There are cock rings that vibrate, but the base of the penis doesn’t have as much sensation and usually these are fitted so they rub against the clitoris — so again, much more for female pleasure. I would suggest, based on male anatomy and nerve endings, a vibrator that could be inserted anally (for the sensation around the anus and the prostate — aka the “male G-spot”), or a vibrator that could stimulate the testicles or be pressed against the perineum (aka “taint”), which again indirectly stimulates the prostate. I believe that if we design better vibrators for men, we’ll see a surge in male vibrator use.
Did the men you interviewed talk about using any other sex toys beyond a vibrator?
We didn’t necessarily ask what specifically they’d used, but a lot of them said they’d used toys in the past. Butt plugs were a pretty common answer. Sex is becoming less about status or prowess, it’s more about, “I want to experience pleasure. I want to try new things.” We’re definitely in an era where sex is less taboo and so people are willing to admit, “Yeah, I masturbate. Yeah, I use toys. Yeah, I try kinky sex.”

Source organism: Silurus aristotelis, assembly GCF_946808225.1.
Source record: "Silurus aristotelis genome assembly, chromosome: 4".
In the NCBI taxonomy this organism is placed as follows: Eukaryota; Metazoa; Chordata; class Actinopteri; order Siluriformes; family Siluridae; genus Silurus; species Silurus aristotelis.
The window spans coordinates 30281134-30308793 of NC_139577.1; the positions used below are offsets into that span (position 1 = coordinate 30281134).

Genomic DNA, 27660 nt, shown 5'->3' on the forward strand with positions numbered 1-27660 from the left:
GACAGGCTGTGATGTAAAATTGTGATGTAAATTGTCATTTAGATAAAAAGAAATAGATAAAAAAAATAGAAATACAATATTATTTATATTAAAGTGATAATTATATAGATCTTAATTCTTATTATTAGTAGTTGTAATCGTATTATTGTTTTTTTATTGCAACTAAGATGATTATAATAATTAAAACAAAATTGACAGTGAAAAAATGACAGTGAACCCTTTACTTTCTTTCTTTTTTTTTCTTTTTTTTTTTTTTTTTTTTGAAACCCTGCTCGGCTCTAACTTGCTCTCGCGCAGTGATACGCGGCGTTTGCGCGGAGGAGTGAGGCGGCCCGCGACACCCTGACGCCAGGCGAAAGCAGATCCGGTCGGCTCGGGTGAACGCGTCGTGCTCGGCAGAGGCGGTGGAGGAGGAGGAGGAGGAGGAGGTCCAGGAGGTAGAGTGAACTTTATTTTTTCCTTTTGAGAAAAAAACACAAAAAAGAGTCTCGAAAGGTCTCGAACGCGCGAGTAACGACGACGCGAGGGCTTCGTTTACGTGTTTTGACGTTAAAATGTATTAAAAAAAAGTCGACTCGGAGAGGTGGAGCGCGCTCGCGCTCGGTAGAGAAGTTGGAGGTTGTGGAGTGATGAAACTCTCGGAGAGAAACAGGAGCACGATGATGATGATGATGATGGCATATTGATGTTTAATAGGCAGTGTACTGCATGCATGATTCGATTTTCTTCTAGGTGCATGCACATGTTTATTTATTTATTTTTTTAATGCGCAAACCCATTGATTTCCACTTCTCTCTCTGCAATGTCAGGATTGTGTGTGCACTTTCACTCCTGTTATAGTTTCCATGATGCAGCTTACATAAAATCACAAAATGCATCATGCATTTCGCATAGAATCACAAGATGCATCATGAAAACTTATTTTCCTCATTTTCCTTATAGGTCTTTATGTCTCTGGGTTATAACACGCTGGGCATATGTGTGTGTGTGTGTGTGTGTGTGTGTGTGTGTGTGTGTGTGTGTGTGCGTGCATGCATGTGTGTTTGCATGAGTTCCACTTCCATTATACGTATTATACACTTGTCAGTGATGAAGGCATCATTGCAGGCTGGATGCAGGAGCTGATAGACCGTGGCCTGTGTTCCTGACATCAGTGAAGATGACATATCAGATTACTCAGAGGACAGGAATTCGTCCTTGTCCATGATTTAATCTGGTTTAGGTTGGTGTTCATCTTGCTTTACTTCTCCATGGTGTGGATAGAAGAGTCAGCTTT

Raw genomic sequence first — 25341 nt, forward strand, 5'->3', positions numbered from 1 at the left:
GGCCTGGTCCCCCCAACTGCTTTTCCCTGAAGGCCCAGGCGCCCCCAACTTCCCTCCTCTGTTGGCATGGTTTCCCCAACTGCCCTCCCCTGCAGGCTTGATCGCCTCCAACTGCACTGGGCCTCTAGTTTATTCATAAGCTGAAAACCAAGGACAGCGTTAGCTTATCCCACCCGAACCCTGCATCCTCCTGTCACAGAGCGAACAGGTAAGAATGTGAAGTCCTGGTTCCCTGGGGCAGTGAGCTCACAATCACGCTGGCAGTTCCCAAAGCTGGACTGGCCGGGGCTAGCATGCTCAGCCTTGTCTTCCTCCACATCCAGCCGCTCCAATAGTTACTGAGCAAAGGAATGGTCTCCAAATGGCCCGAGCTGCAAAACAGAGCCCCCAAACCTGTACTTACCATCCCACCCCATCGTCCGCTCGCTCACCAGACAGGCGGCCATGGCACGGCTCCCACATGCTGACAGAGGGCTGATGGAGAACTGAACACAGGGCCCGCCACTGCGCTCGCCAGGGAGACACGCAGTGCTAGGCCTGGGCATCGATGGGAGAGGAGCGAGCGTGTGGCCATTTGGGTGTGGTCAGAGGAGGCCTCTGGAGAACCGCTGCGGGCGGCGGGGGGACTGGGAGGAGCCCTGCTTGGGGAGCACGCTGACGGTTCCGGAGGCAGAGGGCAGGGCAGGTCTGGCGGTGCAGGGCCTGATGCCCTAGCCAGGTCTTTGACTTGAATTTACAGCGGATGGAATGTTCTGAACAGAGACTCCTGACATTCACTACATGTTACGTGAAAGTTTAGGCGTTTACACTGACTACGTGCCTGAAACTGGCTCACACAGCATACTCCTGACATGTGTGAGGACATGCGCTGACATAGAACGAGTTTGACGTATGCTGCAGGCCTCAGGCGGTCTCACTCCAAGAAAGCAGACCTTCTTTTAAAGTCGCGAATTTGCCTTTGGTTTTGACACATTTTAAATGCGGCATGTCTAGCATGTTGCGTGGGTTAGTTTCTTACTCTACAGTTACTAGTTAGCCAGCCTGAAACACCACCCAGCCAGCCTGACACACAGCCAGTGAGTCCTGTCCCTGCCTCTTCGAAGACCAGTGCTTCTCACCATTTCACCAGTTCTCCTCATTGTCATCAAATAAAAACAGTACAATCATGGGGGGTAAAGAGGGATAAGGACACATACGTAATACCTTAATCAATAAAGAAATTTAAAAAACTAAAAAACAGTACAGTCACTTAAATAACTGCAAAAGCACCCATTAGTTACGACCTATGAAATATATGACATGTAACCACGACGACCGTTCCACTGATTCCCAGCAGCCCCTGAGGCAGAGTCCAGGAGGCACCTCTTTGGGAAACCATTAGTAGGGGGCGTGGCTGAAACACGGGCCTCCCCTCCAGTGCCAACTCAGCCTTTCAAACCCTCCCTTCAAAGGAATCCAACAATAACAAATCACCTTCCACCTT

Do you think that’s a generational thing? Or better put, if you conducted this study 20 years ago, do you think you would’ve had different findings?
I think we might have very similar findings, but it might be in a much smaller, hidden population. There has long been an underground scene of interesting taboo sexuality, and it could’ve been that 20 years ago, toys would’ve been seen as more taboo. So I think we would’ve found the same things, but it wouldn’t have been as public.
But now it is?